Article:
Four legal mic drops
Three woodland animals and a cool little otter
A fat guy in a jer-sey
Gheorghe: The Blog makes no apology for our historical focus on whimsy and our generally self-serving editorial output. But lurking below the surface mix of filler, inaccuracy, and navel gazing is a consistent thread of professional and personal expertise. Put more simply, one of my favorite things about being a part of the G:TB community is the fact that I learn things on a regular basis.
In recognition of that, a big Gheorghemas huzzah (the official G:TB exclamation of the season, along with 'Hi, Gheorghies!') to zman, who staked his claim in 2013 as the internet's leading authority on the intersection of rap and the law.
To be sure, Z'd done good work on this topic previously, raising awareness of Jack Urbont's legal beef with Dennis Coles (d/b/a Ghostface Killah). But his efforts this year cemented his place in Super Lawyers' list of the industry's top purveyors of legal wisdom. (Don't bother searching for him, though, his modesty requires that his name not be included - he's a bit like a superhero in that way.)
Method Man - The Turn by mastho50
After spending the first part of the year focused on legal issues unrelated to rap (and automobile porn), Z turned his considerable analytical acumen back to dropping science in July. In the first of several cases involving the Beastie Boys (who seem to be the target and instigator of quite a bit of litigation - news for crews who'll be sucking like a leech, I suppose), Z noted the dichotomy between Judge Paul A. Englemayer's incredibly distinguished resume and his complete lack of understanding of the rap game:
Monster asserts the defense that "Hey, we thought it was ok to bust the Beasties' loops, Z-Trip said it was dope."The persistent Mr. Urbont reappeared in the pages of G:TB in August, as Z chronicled the latest in the ongoing legal saga. In a noteworthy programming update, discovery for the case is scheduled for completion in February 2014. We eagerly anticipate Z's pre-trial analysis.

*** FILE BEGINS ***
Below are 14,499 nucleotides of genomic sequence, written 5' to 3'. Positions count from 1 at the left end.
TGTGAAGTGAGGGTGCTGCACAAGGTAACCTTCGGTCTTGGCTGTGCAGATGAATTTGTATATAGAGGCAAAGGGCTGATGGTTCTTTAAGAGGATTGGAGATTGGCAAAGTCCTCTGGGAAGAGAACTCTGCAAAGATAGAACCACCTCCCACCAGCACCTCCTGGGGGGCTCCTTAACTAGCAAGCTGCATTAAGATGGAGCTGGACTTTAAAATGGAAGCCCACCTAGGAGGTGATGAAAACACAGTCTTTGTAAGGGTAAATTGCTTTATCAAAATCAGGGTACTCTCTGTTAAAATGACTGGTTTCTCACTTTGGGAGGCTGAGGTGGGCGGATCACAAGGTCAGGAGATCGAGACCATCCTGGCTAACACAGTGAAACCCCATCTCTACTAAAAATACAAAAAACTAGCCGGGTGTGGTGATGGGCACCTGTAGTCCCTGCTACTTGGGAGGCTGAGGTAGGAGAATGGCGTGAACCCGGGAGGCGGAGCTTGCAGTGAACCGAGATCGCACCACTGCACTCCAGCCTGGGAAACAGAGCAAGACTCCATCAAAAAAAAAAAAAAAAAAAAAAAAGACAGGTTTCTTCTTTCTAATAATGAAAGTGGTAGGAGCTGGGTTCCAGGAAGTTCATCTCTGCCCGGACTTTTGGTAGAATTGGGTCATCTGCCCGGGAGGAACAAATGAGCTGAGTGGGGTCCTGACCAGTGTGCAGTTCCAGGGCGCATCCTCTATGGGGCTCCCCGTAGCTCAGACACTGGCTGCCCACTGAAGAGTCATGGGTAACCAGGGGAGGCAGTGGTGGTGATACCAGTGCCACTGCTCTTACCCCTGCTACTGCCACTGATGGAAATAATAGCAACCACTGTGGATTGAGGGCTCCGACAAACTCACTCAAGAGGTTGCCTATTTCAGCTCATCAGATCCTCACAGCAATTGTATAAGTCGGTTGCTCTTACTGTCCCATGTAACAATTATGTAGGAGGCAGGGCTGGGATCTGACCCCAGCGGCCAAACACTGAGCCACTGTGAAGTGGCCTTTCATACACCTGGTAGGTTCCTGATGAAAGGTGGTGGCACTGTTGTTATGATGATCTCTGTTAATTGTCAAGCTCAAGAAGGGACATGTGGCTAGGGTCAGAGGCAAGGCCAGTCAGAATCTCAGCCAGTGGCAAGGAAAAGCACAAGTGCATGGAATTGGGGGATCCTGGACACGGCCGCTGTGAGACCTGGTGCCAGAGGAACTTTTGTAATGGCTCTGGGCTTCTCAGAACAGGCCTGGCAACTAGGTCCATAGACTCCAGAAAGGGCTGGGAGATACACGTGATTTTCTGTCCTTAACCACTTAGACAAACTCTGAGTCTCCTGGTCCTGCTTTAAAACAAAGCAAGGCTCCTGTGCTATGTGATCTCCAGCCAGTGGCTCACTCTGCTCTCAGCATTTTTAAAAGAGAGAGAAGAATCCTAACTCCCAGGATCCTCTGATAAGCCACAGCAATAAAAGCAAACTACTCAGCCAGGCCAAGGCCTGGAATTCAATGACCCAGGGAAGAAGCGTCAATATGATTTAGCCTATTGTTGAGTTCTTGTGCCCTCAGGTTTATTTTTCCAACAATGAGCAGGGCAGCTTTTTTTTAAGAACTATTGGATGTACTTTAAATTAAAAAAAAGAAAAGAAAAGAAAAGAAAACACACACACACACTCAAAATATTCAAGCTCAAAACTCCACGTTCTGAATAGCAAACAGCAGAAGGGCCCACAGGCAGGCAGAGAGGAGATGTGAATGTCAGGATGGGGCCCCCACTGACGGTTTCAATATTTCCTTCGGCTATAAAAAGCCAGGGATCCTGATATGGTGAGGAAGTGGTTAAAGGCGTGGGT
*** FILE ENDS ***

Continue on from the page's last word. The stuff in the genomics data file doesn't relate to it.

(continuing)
Honestly. That's what they told Judge Engelmayer. More specifically, they told Judge Englemayer that "Mr. Sciacca said 'you can use the music on my website.' That was a separate contract, [then Monster asked] do you approve? And he wrote back, 'it's dope.'"
At which point the learned judge said "It's dope?"
Z-Trip's lawyer explained “It’s dope means it’s good. He says, ‘well they showed me this video and yeah, it looks good. They say ‘oh, that gives us permission to use all this music.' But there’s no contract between my client and the Beastie Boys.”
To which Judge Engelmayer replied, “I take it on a summary judgment motion that I have to treat ‘dope’ in the light most favorable to your client." I'm not sure if His Honor realized how funny that quip is. You probably don't either, particularly if you didn't take civil procedure. But trust me when I say it's a hoot.
Judge Alison Nathan stands in sharp contrast to the aforementioned Judge Engelmayer, in rap-world knowledge, though not professional achievement. Z praised her skillz in September, acknowledging both her definition of 'MC' in a footnote, and her obvious affinity for G:TB. (As an aside, as courts across the U.S. have increasingly cited online materials in their opinions, the challenge of 'linkrot' has arisen. For this reason, we'll have to keep G:TB alive in perpetuity, as it seems next to certain that Judge Nathan will cite Zman's work in relatively short order.)
Finally, just a few weeks ago, Z weighed in on yet another Beastie Boys-related legal matter, siding with the makers of Goldieblox in their minor kerfuffle over the fair use of the former's 'Girls' in an advertising campaign. Notes Z on the band's standing policy of not licensing its music for commercial purposes, "While I respect that position, MCA's will doesn't override our copyright laws." (That right there may well be the legal reasoning cited by Judge Nathan at some point.) That Z applied legal principles in a way that supports Goldieblox over the legendary rappers on serves to strengthen his position as a neutral arbiter of legal flow.
Beyond issues of the law and rhyme-spitting, Z also weighed in on judicial misconduct, the Redskins' trademark, and Congressional claims of court-packing this year, a banner annum for legal productivity. (Here, anyway. I guess he ought not submit this post as a part of his performance review.)
As Method Man might say on the occasion of this, the 20th anniversary of 'Enter the Wu-Tang (36 Chambers)', "Respect when a grown man is speaking".